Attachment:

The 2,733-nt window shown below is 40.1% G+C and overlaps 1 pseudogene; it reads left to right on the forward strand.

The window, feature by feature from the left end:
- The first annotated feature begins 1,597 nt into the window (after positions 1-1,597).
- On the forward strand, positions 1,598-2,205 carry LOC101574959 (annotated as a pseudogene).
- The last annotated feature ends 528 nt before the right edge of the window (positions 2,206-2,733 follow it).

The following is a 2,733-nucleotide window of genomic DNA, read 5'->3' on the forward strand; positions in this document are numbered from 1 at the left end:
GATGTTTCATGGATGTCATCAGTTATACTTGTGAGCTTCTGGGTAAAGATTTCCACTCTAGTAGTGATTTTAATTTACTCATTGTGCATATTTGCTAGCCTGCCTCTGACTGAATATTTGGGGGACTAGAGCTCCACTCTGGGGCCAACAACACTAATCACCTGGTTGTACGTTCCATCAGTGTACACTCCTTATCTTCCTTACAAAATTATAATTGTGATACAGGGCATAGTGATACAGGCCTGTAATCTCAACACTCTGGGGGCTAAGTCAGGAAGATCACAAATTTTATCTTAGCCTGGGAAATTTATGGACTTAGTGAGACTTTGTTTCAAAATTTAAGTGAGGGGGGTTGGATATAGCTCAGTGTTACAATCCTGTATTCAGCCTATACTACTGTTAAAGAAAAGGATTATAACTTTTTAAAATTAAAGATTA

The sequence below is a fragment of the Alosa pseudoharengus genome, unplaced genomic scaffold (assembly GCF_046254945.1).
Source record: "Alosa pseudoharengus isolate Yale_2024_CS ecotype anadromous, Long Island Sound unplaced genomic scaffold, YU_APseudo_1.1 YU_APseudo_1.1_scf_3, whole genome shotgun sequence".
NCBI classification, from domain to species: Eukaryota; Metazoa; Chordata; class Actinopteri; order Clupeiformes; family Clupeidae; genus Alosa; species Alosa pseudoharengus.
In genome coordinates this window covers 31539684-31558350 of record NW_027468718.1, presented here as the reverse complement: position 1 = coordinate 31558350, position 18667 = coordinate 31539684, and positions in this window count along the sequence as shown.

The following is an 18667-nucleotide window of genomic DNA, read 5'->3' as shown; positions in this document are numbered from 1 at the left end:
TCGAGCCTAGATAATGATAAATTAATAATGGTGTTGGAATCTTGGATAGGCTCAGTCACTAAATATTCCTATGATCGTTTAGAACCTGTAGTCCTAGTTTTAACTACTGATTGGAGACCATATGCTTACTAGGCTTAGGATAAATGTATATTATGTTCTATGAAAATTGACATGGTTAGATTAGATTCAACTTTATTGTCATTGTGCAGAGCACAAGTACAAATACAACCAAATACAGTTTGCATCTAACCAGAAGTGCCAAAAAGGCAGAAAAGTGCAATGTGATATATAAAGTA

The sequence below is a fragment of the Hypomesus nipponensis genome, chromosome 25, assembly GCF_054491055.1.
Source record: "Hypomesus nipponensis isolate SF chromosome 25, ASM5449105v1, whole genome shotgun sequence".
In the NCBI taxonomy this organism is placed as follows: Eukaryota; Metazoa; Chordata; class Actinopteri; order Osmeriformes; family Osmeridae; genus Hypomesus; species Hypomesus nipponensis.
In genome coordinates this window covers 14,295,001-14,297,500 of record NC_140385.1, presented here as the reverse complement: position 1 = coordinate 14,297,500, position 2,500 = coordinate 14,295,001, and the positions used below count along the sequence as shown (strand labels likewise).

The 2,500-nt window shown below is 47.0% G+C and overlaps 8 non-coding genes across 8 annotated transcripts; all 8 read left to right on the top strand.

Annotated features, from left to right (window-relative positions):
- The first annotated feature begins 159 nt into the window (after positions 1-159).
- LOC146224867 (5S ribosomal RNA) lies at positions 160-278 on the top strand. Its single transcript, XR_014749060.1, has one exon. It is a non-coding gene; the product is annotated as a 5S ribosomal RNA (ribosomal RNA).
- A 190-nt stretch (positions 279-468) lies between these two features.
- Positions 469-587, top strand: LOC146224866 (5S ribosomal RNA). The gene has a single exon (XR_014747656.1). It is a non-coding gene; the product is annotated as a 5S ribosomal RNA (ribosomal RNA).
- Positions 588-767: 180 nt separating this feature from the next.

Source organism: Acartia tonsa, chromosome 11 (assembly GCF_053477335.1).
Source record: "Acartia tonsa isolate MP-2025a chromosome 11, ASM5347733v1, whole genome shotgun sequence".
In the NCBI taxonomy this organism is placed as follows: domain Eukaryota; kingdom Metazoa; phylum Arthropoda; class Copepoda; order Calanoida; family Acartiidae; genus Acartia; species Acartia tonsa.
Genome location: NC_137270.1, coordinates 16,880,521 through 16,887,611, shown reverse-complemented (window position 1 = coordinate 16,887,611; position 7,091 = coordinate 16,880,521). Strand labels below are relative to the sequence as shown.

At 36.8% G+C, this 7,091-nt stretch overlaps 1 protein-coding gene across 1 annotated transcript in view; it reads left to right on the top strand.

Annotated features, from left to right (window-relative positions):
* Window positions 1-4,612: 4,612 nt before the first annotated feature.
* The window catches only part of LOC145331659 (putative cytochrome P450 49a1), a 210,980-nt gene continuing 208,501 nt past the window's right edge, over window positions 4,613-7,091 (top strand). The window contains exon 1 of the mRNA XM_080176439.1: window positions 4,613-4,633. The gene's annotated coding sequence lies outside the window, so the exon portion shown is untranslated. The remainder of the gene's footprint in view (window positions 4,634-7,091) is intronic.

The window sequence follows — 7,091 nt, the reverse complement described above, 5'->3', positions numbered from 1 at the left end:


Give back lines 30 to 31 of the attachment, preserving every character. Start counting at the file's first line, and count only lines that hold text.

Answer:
Annotated features, from left to right (window-relative positions):
* Window positions 1-4,612: 4,612 nt before the first annotated feature.